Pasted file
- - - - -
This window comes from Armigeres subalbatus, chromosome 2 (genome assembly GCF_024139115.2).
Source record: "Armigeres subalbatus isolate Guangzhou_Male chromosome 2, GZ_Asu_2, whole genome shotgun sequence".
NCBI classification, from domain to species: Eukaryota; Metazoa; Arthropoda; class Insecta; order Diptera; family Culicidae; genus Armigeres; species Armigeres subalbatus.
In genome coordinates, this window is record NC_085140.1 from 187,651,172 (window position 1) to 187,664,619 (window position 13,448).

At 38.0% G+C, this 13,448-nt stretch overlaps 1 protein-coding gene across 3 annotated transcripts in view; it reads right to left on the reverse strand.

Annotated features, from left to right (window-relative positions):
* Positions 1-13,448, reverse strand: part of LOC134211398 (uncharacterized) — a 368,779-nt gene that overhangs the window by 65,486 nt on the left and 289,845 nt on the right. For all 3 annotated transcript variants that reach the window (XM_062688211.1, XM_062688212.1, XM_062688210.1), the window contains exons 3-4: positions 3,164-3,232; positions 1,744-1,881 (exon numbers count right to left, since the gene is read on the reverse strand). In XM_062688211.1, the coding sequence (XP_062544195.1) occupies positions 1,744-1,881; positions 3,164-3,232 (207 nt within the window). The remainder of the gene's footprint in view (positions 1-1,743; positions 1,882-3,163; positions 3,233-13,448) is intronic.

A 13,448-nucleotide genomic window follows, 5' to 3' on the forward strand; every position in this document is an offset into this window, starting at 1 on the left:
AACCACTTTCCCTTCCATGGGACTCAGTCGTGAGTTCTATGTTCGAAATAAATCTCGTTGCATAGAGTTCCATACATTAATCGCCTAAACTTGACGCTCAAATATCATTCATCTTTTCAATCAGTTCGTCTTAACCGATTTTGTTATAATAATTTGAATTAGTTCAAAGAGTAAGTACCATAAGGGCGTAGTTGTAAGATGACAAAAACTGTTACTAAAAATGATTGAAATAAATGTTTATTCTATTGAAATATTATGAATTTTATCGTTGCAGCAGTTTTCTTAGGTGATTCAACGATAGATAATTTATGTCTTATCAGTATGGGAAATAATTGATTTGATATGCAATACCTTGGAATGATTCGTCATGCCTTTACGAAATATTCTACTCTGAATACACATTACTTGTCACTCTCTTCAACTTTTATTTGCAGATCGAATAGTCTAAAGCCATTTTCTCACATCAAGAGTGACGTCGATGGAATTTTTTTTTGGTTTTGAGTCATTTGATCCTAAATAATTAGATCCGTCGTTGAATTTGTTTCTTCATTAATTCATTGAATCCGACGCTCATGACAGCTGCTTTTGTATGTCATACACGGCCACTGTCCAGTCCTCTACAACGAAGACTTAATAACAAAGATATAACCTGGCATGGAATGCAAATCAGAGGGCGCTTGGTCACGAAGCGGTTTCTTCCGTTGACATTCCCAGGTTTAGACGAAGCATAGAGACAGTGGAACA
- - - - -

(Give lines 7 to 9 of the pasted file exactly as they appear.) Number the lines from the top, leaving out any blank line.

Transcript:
* Positions 1-13,448, reverse strand: part of LOC134211398 (uncharacterized) — a 368,779-nt gene that overhangs the window by 65,486 nt on the left and 289,845 nt on the right. For all 3 annotated transcript variants that reach the window (XM_062688211.1, XM_062688212.1, XM_062688210.1), the window contains exons 3-4: positions 3,164-3,232; positions 1,744-1,881 (exon numbers count right to left, since the gene is read on the reverse strand). In XM_062688211.1, the coding sequence (XP_062544195.1) occupies positions 1,744-1,881; positions 3,164-3,232 (207 nt within the window). The remainder of the gene's footprint in view (positions 1-1,743; positions 1,882-3,163; positions 3,233-13,448) is intronic.

A 13,448-nucleotide genomic window follows, 5' to 3' on the forward strand; every position in this document is an offset into this window, starting at 1 on the left:
AACCACTTTCCCTTCCATGGGACTCAGTCGTGAGTTCTATGTTCGAAATAAATCTCGTTGCATAGAGTTCCATACATTAATCGCCTAAACTTGACGCTCAAATATCATTCATCTTTTCAATCAGTTCGTCTTAACCGATTTTGTTATAATAATTTGAATTAGTTCAAAGAGTAAGTACCATAAGGGCGTAGTTGTAAGATGACAAAAACTGTTACTAAAAATGATTGAAATAAATGTTTATTCTATTGAAATATTATGAATTTTATCGTTGCAGCAGTTTTCTTAGGTGATTCAACGATAGATAATTTATGTCTTATCAGTATGGGAAATAATTGATTTGATATGCAATACCTTGGAATGATTCGTCATGCCTTTACGAAATATTCTACTCTGAATACACATTACTTGTCACTCTCTTCAACTTTTATTTGCAGATCGAATAGTCTAAAGCCATTTTCTCACATCAAGAGTGACGTCGATGGAATTTTTTTTTGGTTTTGAGTCATTTGATCCTAAATAATTAGATCCGTCGTTGAATTTGTTTCTTCATTAATTCATTGAATCCGACGCTCATGACAGCTGCTTTTGTATGTCATACACGGCCACTGTCCAGTCCTCTACAACGAAGACTTAATAACAAAGATATAACCTGGCATGGAATGCAAATCAGAGGGCGCTTGGTCACGAAGCGGTTTCTTCCGTTGACATTCCCAGGTTTAGACGAAGCATAGAGACAGTGGAACA